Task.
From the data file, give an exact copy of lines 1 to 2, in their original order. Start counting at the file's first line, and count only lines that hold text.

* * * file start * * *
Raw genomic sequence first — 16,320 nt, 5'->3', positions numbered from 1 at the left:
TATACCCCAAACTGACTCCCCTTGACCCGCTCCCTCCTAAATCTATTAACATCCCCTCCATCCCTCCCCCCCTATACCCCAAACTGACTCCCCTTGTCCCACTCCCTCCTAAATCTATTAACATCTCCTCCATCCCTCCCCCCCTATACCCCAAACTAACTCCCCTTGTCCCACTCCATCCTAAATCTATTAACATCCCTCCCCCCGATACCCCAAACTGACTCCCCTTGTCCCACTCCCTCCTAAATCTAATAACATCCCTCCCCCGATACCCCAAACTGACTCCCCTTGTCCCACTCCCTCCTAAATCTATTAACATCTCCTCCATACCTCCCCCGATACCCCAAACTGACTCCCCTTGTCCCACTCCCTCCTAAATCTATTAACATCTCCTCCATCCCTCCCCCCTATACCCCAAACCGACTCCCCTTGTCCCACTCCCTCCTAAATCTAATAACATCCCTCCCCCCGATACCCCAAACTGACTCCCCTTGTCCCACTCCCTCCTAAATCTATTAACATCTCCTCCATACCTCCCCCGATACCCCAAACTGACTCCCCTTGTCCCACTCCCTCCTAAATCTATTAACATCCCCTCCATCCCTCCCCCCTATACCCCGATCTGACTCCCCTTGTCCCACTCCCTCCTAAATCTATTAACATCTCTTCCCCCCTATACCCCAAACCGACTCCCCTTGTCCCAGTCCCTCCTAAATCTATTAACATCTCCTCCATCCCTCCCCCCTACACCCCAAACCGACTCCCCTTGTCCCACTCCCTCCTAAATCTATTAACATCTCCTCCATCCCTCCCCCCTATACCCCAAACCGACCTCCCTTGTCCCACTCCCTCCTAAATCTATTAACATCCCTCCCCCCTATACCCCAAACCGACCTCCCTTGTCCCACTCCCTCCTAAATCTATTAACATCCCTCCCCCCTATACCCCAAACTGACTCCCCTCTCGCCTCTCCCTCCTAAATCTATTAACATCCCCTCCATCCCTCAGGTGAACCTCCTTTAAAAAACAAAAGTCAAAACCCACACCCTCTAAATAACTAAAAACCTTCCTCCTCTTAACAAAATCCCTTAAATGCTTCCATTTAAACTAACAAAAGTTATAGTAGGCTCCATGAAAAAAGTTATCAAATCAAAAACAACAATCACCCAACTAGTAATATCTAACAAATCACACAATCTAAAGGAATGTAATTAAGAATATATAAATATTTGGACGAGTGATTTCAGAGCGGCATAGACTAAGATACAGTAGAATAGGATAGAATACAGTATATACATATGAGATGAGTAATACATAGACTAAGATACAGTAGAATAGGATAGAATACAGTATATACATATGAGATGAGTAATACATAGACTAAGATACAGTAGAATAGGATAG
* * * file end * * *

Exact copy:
Raw genomic sequence first — 16,320 nt, 5'->3', positions numbered from 1 at the left:
TATACCCCAAACTGACTCCCCTTGACCCGCTCCCTCCTAAATCTATTAACATCCCCTCCATCCCTCCCCCCCTATACCCCAAACTGACTCCCCTTGTCCCACTCCCTCCTAAATCTATTAACATCTCCTCCATCCCTCCCCCCCTATACCCCAAACTAACTCCCCTTGTCCCACTCCATCCTAAATCTATTAACATCCCTCCCCCCGATACCCCAAACTGACTCCCCTTGTCCCACTCCCTCCTAAATCTAATAACATCCCTCCCCCGATACCCCAAACTGACTCCCCTTGTCCCACTCCCTCCTAAATCTATTAACATCTCCTCCATACCTCCCCCGATACCCCAAACTGACTCCCCTTGTCCCACTCCCTCCTAAATCTATTAACATCTCCTCCATCCCTCCCCCCTATACCCCAAACCGACTCCCCTTGTCCCACTCCCTCCTAAATCTAATAACATCCCTCCCCCCGATACCCCAAACTGACTCCCCTTGTCCCACTCCCTCCTAAATCTATTAACATCTCCTCCATACCTCCCCCGATACCCCAAACTGACTCCCCTTGTCCCACTCCCTCCTAAATCTATTAACATCCCCTCCATCCCTCCCCCCTATACCCCGATCTGACTCCCCTTGTCCCACTCCCTCCTAAATCTATTAACATCTCTTCCCCCCTATACCCCAAACCGACTCCCCTTGTCCCAGTCCCTCCTAAATCTATTAACATCTCCTCCATCCCTCCCCCCTACACCCCAAACCGACTCCCCTTGTCCCACTCCCTCCTAAATCTATTAACATCTCCTCCATCCCTCCCCCCTATACCCCAAACCGACCTCCCTTGTCCCACTCCCTCCTAAATCTATTAACATCCCTCCCCCCTATACCCCAAACCGACCTCCCTTGTCCCACTCCCTCCTAAATCTATTAACATCCCTCCCCCCTATACCCCAAACTGACTCCCCTCTCGCCTCTCCCTCCTAAATCTATTAACATCCCCTCCATCCCTCAGGTGAACCTCCTTTAAAAAACAAAAGTCAAAACCCACACCCTCTAAATAACTAAAAACCTTCCTCCTCTTAACAAAATCCCTTAAATGCTTCCATTTAAACTAACAAAAGTTATAGTAGGCTCCATGAAAAAAGTTATCAAATCAAAAACAACAATCACCCAACTAGTAATATCTAACAAATCACACAATCTAAAGGAATGTAATTAAGAATATATAAATATTTGGACGAGTGATTTCAGAGCGGCATAGACTAAGATACAGTAGAATAGGATAGAATACAGTATATACATATGAGATGAGTAATACATAGACTAAGATACAGTAGAATAGGATAGAATACAGTATATACATATGAGATGAGTAATACATAGACTAAGATACAGTAGAATAGGATAG